Archive for the ‘Credit Cards’ Category

Where do ATM charges go?

Wednesday, May 28th, 2014

article_45Ever wondered where the money goes when you pay the annoying $2.50 charge to use a local ATM machine?

It’s tempting to think that you’re paying a bank or a financial service provider. That’s partly true. But you’re also lining a normal investor’s pockets as well.

Most private ATMs are actually owned by individual investors – normal people – who put up the cash to install the machine and then receive a cut of the fee charged for every withdrawal.

Typically, the ATM service provider – the company that insures and maintains the machines – will receive around half of the fee ($1.20).

The venue receives $1 per withdrawal, while the investor receives the remaining $0.30.

The machines can cost between $11,000 and $28,500, according to Own Your Own ATM, and they are becoming quite a popular investment.

An average $11,000 machine might be used 26 times a day, the company said, which would generate at least $235 per month for the investor.

If this was fed into the market-leading savings account, the machines would take around four years to pay for themselves, before all subsequent revenue became profit.

The problem is, of course: this burgeoning industry is encouraging people to profit from a basic service – allowing people access to their cash.

And the $2.50 fee is a steep cost for convenience. Consumers who want to be more efficient with their cash should avoid private ATM machines and stick wherever possible to their own bank’s ATM network, which will rarely charge a fee.

Cards at the Ready: Online Spending Up By Over 10%

Monday, January 13th, 2014

Australians’ online spending has risen by more than 10% in a year, as the 2013 total approaches $15 billion. Measured by proportion, however, this remains some way behind other major Western economies.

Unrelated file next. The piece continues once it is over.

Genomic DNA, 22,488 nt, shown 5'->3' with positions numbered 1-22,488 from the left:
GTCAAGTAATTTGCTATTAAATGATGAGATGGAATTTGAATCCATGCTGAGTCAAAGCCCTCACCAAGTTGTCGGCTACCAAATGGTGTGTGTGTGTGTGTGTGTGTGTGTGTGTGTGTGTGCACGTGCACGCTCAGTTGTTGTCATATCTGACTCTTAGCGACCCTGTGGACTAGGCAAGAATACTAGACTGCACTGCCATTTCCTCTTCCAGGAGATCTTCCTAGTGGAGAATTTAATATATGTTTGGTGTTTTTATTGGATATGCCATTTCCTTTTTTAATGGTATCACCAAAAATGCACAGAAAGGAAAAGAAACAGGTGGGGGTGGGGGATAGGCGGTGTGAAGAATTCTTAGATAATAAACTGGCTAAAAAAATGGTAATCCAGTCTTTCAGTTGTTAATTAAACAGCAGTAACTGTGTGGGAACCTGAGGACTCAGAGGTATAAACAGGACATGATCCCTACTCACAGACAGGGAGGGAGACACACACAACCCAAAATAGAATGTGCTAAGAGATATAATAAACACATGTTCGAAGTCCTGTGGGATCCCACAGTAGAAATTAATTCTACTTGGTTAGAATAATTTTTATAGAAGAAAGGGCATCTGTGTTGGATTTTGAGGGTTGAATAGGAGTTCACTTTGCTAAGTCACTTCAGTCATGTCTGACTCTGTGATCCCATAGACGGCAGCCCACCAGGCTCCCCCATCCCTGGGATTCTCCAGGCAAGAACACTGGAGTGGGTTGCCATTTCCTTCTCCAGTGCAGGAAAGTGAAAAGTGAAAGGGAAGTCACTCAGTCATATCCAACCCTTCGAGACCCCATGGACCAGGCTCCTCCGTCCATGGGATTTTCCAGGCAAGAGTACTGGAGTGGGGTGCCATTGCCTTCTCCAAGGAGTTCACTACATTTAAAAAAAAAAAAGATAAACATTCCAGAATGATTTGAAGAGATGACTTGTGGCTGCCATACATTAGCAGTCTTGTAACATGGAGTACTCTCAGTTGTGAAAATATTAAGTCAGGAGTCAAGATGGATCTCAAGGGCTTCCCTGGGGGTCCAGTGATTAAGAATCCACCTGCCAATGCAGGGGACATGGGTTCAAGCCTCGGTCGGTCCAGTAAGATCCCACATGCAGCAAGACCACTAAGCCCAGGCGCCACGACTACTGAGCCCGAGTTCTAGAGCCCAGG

credit card online (article_02bc)National Australia Bank’s online retail sales index has shown that $14.6 billion was spent between November 2012 and November 2013 – over 10% higher than the previous year.

Consequently, the calendar year of 2013 could see figures approaching $15 billion, depending on how many people turned to their credit cards to complete their Christmas shopping online.

And despite concerns about the ease of buying abroad, well over $10 billion of this online spending has remained in Australia, benefiting domestic retailers.


Open Up OneTab to Pay For All Your Drinks

Wednesday, March 27th, 2013

For those of you in South Australia, there’s a new smartphone application available that will removed the need to get your wallet out when you’re paying for a drink.

The OneTab application was developed by Queensland-based team Paul Wyatt and Scott Cross to allow hotel customers to set a limit for their food and drinks tab at selected venues – removing the need to hand over a credit card to make their payment – through their point-of-sale system.

SmartPhone Text Charges

All patrons need to do is located the venue within the app, open up a tab and set their credit limit. Once this has been completed and their card balance has been verified, a code is generated by the app which just needs to be shown to the bartender. It’s really as simple as that.